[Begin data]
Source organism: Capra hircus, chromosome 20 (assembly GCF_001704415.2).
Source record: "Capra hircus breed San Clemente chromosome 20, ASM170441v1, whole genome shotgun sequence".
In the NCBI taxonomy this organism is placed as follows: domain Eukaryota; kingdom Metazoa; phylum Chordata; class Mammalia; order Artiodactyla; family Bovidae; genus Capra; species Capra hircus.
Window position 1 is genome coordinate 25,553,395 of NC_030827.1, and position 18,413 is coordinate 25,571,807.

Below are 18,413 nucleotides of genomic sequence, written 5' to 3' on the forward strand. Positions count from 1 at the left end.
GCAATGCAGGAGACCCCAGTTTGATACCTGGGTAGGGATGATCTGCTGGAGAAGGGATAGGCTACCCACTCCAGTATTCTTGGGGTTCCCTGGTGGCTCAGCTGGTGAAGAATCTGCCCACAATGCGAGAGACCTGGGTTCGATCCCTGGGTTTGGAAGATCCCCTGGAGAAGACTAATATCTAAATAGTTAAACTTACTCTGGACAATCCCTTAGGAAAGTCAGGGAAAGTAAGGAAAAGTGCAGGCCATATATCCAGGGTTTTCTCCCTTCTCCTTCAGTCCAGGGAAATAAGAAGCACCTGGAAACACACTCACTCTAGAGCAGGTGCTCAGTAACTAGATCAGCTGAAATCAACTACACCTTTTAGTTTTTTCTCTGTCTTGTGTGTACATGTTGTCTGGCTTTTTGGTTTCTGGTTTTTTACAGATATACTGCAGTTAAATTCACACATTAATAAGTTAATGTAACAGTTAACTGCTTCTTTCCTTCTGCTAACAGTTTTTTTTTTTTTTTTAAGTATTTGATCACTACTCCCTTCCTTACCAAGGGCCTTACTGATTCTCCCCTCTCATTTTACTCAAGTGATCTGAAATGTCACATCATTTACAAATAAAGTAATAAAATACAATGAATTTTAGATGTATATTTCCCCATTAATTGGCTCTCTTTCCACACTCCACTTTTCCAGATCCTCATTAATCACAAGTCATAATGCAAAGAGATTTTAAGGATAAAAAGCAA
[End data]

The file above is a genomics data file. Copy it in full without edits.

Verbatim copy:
Source organism: Capra hircus, chromosome 20 (assembly GCF_001704415.2).
Source record: "Capra hircus breed San Clemente chromosome 20, ASM170441v1, whole genome shotgun sequence".
In the NCBI taxonomy this organism is placed as follows: domain Eukaryota; kingdom Metazoa; phylum Chordata; class Mammalia; order Artiodactyla; family Bovidae; genus Capra; species Capra hircus.
Window position 1 is genome coordinate 25,553,395 of NC_030827.1, and position 18,413 is coordinate 25,571,807.

Below are 18,413 nucleotides of genomic sequence, written 5' to 3' on the forward strand. Positions count from 1 at the left end.
GCAATGCAGGAGACCCCAGTTTGATACCTGGGTAGGGATGATCTGCTGGAGAAGGGATAGGCTACCCACTCCAGTATTCTTGGGGTTCCCTGGTGGCTCAGCTGGTGAAGAATCTGCCCACAATGCGAGAGACCTGGGTTCGATCCCTGGGTTTGGAAGATCCCCTGGAGAAGACTAATATCTAAATAGTTAAACTTACTCTGGACAATCCCTTAGGAAAGTCAGGGAAAGTAAGGAAAAGTGCAGGCCATATATCCAGGGTTTTCTCCCTTCTCCTTCAGTCCAGGGAAATAAGAAGCACCTGGAAACACACTCACTCTAGAGCAGGTGCTCAGTAACTAGATCAGCTGAAATCAACTACACCTTTTAGTTTTTTCTCTGTCTTGTGTGTACATGTTGTCTGGCTTTTTGGTTTCTGGTTTTTTACAGATATACTGCAGTTAAATTCACACATTAATAAGTTAATGTAACAGTTAACTGCTTCTTTCCTTCTGCTAACAGTTTTTTTTTTTTTTTTAAGTATTTGATCACTACTCCCTTCCTTACCAAGGGCCTTACTGATTCTCCCCTCTCATTTTACTCAAGTGATCTGAAATGTCACATCATTTACAAATAAAGTAATAAAATACAATGAATTTTAGATGTATATTTCCCCATTAATTGGCTCTCTTTCCACACTCCACTTTTCCAGATCCTCATTAATCACAAGTCATAATGCAAAGAGATTTTAAGGATAAAAAGCAA